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Five weird gaming laptop features that we're probably never going to see again

Five weird gaming laptop features that we're probably never going to see again
Five weird gaming laptop features that we're probably never going to see again
Remember AMD Dual Graphics, Acer FrostCore, or the Lenovo UltraBay? We look back at some of the failed features that major OEMs have tried pushing onto their gaming laptops.

For every successful innovation, there are probably a dozen more off-the-wall concepts that never make it into production or, if they do, then they would become one-off features appearing on just a small handful of products. This small list looks back at five short-lived features found on very few gaming laptops that failed to gain any traction.

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Acer FrostCore

The 2016 Acer Predator 17 had a hot swappable SATA-like slot on the side of the chassis dubbed FrostCore. Users could insert an optical drive or an additional system fan for supposedly cooler temperatures. The problem, however, was that system noise would be louder with the FrostCore fan attached. Furthermore, we weren't even able to measure any significant temperature or performance advantages with this feature. Needless to say, Acer swiftly dropped the FrostCore concept on its future Predator laptops.

Lenovo UltraBay

Similar to FrostCore, the Lenovo UltraBay was a SATA-like expansion slot along the edge of the 2013 IdeaPad Y500 chassis. Unlike the Acer variant, however, the UltraBay was able to accept secondary graphics cards like the GeForce 650M for SLI performance. The proprietary concept proved to be far too niche to support in the long run.

AMD Dual Graphics

AMD Dual Graphics or Hybrid Graphics combined the graphics performance of the Llano/Trinity integrated Radeon GPU with a discrete second Radeon GPU like the HD 6750M for better gaming performance. The feature sounded like a good idea on paper especially for marketing purposes where AMD-only laptops were often viewed as slow performers. Unfortunately, driver support for the asymmetric nature of AMD Dual Graphics was abhorrent and so most games would barely run any faster — if at all. An example laptop with AMD Dual Graphics was the 2013 HP Pavilion g6 that combined the integrated AMD Radeon HD 7660G with the discrete Radeon HD 7670M.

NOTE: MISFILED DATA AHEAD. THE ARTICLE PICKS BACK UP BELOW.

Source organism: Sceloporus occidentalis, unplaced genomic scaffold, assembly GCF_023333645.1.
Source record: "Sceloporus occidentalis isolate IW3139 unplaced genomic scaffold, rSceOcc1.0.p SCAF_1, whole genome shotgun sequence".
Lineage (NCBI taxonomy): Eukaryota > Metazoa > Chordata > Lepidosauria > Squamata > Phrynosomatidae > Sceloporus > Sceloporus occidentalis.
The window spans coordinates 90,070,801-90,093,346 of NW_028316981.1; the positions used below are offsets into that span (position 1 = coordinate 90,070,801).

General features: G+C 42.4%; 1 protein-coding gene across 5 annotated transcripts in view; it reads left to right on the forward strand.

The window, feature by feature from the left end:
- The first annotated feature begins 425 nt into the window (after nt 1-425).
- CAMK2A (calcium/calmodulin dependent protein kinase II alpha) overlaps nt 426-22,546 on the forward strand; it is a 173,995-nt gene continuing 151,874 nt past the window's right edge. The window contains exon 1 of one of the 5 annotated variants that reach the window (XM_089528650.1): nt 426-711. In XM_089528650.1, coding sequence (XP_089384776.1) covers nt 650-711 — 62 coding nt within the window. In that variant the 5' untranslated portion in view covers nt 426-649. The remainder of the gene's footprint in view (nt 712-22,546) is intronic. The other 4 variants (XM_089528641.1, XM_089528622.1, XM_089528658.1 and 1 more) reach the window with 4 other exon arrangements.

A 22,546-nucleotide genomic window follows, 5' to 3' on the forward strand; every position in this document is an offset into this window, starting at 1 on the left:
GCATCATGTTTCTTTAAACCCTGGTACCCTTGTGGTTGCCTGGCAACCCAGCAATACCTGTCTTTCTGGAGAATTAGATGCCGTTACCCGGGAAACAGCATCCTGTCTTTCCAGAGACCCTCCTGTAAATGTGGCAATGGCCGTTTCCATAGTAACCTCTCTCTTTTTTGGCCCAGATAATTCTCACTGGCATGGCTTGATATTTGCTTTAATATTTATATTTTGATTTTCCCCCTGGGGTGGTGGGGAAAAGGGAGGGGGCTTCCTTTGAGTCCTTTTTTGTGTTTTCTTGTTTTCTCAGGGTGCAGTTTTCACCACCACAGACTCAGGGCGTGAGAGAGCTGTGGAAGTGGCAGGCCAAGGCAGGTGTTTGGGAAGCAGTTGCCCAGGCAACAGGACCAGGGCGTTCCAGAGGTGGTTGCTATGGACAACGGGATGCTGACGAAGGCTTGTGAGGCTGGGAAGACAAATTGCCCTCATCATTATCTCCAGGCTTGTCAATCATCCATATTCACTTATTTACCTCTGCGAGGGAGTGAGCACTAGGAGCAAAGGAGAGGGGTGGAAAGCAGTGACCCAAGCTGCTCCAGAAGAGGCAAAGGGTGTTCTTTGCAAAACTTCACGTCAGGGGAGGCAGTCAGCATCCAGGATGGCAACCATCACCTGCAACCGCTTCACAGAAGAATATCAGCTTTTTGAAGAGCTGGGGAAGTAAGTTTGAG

HP Pavilion 15 aw004ng
HP Pavilion 15 aw004ng
Asus K75DE
Asus K75DE
Acer Aspire E5 553G
Acer Aspire E5 553G

Nvidia SLI

While SLI still exists for desktops and Pascal laptops, OEMs have since dropped this feature on Turing laptops because Nvidia has been discouraging GeForce SLI for mobile form factors. Aorus and MSI, for example, were big proponents of SLI laptops during their early days only to completely abandon it once Nvidia Turing became available. Turns out, cramming multiple GPUs in a laptop form factor isn't exactly the most efficient approach.

If you still want a laptop with SLI graphics, you'll have to look at some older Clevo systems like the Eurocom Sky X9C that support multiple MXM GPUs.

Gigabyte Aorus X9 SLI
Gigabyte Aorus X9 SLI
MSI GT83VR Titan SLI
MSI GT83VR Titan SLI
Eurocom Sky X9C with MXM SLI
Eurocom Sky X9C with MXM SLI

Curved Displays

Acer launched its curved 21-inch Acer Predator 21 X gaming laptop in 2017 that grabbed headlines for its long list of insane features. While some enthusiast aspects continue to live on like the mechanical keyboard keys and Tobii eye-tracking, the curved display made very little sense for a laptop form factor. We'd be surprised if any major OEMs in the near future decide to push something as unconventional as curved laptops in lieu of something more tangible like OLED.

Acer Predator 21 X
Acer Predator 21 X
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> Notebook / Laptop Reviews and News > News > News Archive > Newsarchive 2019 09 > Five weird gaming laptop features that we're probably never going to see again
Allen Ngo, 2019-09-26 (Update: 2019-09-26)
Allen Ngo
Allen Ngo - US Editor in Chief
After graduating with a B.S. in environmental hydrodynamics from the University of California, I studied reactor physics to become licensed by the U.S. NRC to operate nuclear reactors. There's a striking level of appreciation you gain for everyday consumer electronics after working with modern nuclear reactivity systems astonishingly powered by computers from the 80s. When I'm not managing day-to-day activities and US review articles on Notebookcheck, you can catch me following the eSports scene and the latest gaming news.